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Morphogenetic Movements and Fate Maps of Vertebrates

DOI: http://dx.doi.org/10.1093/icb/21.2.391 391-399 First published online: 1 May 1981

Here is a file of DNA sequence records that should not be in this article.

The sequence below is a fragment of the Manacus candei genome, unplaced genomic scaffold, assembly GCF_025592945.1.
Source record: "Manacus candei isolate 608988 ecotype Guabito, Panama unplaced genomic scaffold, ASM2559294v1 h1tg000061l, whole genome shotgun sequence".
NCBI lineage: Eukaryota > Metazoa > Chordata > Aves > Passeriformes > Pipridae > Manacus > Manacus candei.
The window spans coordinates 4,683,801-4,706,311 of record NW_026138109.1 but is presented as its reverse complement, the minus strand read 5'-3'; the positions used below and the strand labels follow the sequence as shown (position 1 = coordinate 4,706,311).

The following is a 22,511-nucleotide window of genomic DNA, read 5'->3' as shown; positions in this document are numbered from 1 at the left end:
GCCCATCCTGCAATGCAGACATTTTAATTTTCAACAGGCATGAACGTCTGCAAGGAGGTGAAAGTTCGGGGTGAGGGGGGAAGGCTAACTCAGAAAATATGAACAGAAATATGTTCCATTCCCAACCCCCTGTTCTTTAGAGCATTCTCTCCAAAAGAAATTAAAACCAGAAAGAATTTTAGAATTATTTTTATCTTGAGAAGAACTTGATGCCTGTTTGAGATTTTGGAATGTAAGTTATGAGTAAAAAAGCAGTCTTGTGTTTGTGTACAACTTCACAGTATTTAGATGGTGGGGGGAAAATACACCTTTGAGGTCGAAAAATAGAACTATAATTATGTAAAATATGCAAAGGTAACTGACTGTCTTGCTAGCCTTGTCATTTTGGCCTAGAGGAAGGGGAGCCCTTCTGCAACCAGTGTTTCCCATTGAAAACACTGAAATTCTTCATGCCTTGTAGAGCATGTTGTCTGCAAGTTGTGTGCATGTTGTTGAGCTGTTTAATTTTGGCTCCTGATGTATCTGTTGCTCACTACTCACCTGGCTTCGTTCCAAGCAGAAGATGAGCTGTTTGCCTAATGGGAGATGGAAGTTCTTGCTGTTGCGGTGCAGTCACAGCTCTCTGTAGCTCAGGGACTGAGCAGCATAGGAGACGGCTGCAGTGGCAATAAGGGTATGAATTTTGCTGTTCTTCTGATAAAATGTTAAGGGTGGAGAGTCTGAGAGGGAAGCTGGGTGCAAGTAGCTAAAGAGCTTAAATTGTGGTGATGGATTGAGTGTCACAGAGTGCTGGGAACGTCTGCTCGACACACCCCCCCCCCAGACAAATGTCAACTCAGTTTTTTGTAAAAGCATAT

SYNOPSIS. Fate maps are totally lacking for hagfishes, rays, holocephals, dipnoi, holostei and mammals, and for all except two of the thirty or so orders of the huge teleost assemblage. Important errors have been found in earlier studies of the movements by closer control of marking techniques, but there are still major elements in the literature that remain unconfirmed. Recent studies on Salmo, Xenopus and chick suggest that a wider sampling of major vertebrate groups will uncover more unsuspected variations in this phase of embryology. Experimental results on the chondrostean sturgeon Acipenser are here compared and contrasted with those on Salmo and Xenopus. Though chondrostei and teleosts had a relatively recent common ancestry, the morphogenetic movements and fate map of Acipenser give no hint as to how the uniquely teleostean behavior could have arisen. Instead the experiments have shown in new elaborate detail how close the early development of Acipenser is to that of modern amphibia, closer to Xenopus than to Rana, closer to anura than to urodeles. The search for unity in the field of comparative morphogenetic movements is plagued by lack of breadth in the sample of vertebrates hitherto studied but also by a vocabulary too much loaded with ancient homological thinking. It is pointed out that when a group of movements, all called invagination—or all called epiboly, is studied closely it can be discovered that they may be doing quite different things, controlled by different environmental factors. General theory of this part of embryology requires the bringing together of the knowledge of cellular movements from in vitro and non-embryonic systems with the knowledge of the full variety of normal patterns of morphogenetic movements in the vertebrates. Before this can be accomplished, we will need a precise knowledge of what the cells are actually doing in all the sectors of these patterned movements, and in all the major patterns that the phylum has produced.

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